Traveling through John F. Kennedy International Airport in NY wouldn’t be complete without a glance at the old Trans World Airlines Flight Center (TWA terminal). The sweeping, elliptical dome of a roof, stretching out into V-shaped wings is hard to miss, even when speeding by in a taxi.
But everything old eventually becomes new again. After laying dormant for almost 18 years, the aeronautic timepiece is reopening, thanks to innovative hotelier MCR.
The TWA Hotel welcomed new guests through its doors on May 15, just adjacent to JetBlue Airlines at Terminal 5.
Former TWA workers, millennial influencers, and nostalgia and travel aficionados walked through the doors of this landmark, which is also listed in the U.S. National Register of Historic Places.
How does an airline that hasn’t sold a ticket since 2001 appeal to the public and resurrect a brand? We asked Sara Joseph, SVP, lifestyle & hospitality lead at BerlinRosen, TWA Hotel’s PR firm of record, about how to roll out a brand that sparks fond memories and has an opportunity to tell its story to a new generation.
PRNEWS: The media is going crazy for this opening. What do you think sparked such interest? How do you sell a brand that hasn’t been in operation for more than 18 years?
Sara Joseph: I’ve been working on this project for two years. The team decided the most important thing was recognizing affinity for the brand, at the time it was thriving. We looked at the hotel through that lens, highlighting authentic elements down to the very last penny tile, authentic pencils and rotary phones. It’s not something fabricated. We’re bringing real pieces of an era back.
PRNEWS: How does TWA appeal to a younger crowd?
Joseph: It’s pretty magical, the spirit and enthusiasm for that brand from former employees. Many different family members talked to reporters. I think what resonated was how multi-generational it is. Parents were pilots and flight attendants, and that has been personally passed down. Also there are so many young people who now travel frequently. [Taking a flight] is like taking a bus or subway. The fact that TWA flew at a time where airline travel was so glam, there’s a lot of curiosity and affinity for a brand that delivered that type of service. Whereas now, some airline brands are just a mode of transportation. TWA represented the glamour of air travel.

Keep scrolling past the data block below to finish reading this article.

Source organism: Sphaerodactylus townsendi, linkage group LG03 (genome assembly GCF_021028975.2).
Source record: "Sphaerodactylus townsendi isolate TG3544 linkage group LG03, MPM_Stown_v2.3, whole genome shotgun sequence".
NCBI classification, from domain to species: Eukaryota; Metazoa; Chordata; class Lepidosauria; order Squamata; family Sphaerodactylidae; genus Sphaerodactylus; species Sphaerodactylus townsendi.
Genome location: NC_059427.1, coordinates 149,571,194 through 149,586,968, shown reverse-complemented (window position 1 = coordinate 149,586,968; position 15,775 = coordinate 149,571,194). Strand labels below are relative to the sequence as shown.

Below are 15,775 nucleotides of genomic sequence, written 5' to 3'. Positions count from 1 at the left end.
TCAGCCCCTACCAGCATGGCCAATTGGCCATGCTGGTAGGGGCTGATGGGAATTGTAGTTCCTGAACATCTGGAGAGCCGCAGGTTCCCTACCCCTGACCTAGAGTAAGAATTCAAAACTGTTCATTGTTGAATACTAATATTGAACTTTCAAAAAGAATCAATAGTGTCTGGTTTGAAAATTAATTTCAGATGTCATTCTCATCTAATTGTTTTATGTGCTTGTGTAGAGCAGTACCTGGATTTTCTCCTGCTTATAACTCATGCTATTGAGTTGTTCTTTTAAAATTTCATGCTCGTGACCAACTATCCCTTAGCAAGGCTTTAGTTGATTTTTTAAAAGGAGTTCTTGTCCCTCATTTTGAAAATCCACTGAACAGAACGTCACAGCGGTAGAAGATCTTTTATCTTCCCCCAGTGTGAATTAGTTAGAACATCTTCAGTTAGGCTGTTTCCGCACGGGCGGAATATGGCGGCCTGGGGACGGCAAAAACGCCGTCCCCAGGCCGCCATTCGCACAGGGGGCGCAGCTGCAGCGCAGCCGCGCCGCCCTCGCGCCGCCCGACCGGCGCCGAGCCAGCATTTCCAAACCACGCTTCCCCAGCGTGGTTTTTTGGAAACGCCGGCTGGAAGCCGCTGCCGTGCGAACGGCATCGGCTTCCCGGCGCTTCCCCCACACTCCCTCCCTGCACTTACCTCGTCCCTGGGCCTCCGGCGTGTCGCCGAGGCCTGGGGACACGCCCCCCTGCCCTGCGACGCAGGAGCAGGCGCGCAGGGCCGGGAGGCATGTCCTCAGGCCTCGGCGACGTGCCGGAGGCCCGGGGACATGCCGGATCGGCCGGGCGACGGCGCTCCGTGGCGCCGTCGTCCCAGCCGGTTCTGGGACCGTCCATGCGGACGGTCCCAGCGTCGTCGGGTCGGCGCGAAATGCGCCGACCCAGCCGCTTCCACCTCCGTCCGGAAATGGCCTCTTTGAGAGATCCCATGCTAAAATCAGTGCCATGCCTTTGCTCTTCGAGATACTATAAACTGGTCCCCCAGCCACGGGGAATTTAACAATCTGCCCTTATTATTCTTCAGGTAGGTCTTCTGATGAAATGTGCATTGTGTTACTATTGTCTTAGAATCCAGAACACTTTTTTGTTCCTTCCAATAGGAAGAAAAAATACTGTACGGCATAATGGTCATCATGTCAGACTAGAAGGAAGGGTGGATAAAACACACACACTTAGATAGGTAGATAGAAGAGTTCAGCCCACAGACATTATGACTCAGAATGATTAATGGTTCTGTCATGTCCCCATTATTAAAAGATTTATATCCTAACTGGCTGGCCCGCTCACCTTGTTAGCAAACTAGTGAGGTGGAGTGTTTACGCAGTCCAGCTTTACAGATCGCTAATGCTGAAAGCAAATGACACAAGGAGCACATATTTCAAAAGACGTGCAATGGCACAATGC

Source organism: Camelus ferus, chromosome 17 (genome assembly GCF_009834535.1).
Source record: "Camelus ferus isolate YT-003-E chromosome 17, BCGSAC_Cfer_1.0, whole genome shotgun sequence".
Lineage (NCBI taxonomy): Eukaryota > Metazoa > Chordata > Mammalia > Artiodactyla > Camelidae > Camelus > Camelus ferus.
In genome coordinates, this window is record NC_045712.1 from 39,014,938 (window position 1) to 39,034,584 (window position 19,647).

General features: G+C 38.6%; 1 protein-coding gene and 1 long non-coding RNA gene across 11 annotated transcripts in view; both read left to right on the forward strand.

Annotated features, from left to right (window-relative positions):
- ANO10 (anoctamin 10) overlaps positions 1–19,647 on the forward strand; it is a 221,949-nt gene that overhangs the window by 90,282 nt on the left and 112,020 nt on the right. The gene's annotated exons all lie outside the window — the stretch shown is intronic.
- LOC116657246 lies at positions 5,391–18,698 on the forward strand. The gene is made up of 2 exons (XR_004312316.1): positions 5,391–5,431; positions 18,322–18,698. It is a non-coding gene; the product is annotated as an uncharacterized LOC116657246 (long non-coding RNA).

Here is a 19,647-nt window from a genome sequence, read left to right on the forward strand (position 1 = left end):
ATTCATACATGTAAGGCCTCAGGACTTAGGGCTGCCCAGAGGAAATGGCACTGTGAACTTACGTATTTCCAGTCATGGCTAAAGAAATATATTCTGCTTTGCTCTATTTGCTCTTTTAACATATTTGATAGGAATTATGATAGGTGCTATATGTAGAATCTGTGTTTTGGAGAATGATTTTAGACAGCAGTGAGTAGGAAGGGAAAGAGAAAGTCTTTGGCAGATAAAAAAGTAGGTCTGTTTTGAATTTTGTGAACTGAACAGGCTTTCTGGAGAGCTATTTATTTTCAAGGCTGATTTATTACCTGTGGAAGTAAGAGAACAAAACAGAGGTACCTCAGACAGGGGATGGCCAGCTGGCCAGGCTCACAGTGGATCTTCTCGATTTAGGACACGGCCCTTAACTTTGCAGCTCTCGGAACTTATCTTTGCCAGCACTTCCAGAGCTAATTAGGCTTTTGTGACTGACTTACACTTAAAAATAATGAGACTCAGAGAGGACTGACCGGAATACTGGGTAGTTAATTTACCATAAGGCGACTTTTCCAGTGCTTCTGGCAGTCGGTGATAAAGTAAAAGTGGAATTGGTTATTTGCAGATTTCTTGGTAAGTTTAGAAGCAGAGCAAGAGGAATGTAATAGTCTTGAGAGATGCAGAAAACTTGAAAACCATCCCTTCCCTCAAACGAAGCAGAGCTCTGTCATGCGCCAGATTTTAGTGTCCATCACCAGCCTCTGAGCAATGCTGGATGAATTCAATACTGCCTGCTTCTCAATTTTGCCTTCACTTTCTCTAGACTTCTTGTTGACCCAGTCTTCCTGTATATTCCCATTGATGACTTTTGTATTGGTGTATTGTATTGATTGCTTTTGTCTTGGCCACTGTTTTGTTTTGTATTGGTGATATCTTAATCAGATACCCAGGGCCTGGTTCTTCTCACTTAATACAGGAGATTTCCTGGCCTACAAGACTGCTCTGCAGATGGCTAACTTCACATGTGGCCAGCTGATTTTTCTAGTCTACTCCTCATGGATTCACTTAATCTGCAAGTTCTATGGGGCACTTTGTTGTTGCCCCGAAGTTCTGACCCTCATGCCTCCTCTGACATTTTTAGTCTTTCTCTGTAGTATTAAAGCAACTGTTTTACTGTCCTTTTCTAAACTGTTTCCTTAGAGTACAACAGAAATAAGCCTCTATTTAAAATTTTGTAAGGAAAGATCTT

PRNEWS: Who is the main audience for this brand?
Joseph: We are looking at a broad audience. There are people flying in and out of JFK every day. Families, business travelers, vacationers of all ages.
PRNEWS: How did your team approach this brand, in contrast to more modern products and openings?
Joseph: We looked to develop storytelling around what is authentic and true to the brand. We recognized the magnitude [of the hotel's opening]...so we created a lot of excitement around the opening itself.
PRNEWS: What tips can you offer PR pros about how to throw a killer media launch for an opening?
Joseph: I think a sweet spot...is [having] enthusiasm for and dedication to media relations, and making sure [you] are building contacts across various verticals. What is unique about this project is it’s a PR-led brand. There are no advertisements or social media. If you’ve heard or seen anything, it’s been sparked by public relations. We strategically honed in on each reporter at each outlet who loves architecture or food and beverage or aviation and made a huge effort to talk to the right reporters...and tell the best stories. When someone has a passion for something, hitting the right contacts is the right thing. [It's important to] know who covers what, what their interests are, and hitting those journalists to tell the stories.
PRNEWS: Is there more leverage coming out of earned media or digital/social?
Joseph: It’s 100 percent earned media. Our team has been pitching and pitching, securing stories, tours, putting photos in the right inboxes. It’s a true exercise in the power of earned media, as it’s gone international.
PRNEWS: What story is TWA Hotel looking to tell in the weeks and months to come?
Joseph: As the hotel finishes opening additional restaurants, and welcoming guests from all over the world, we’ll pay close attention to how it’s being received and hone in on different programing angles.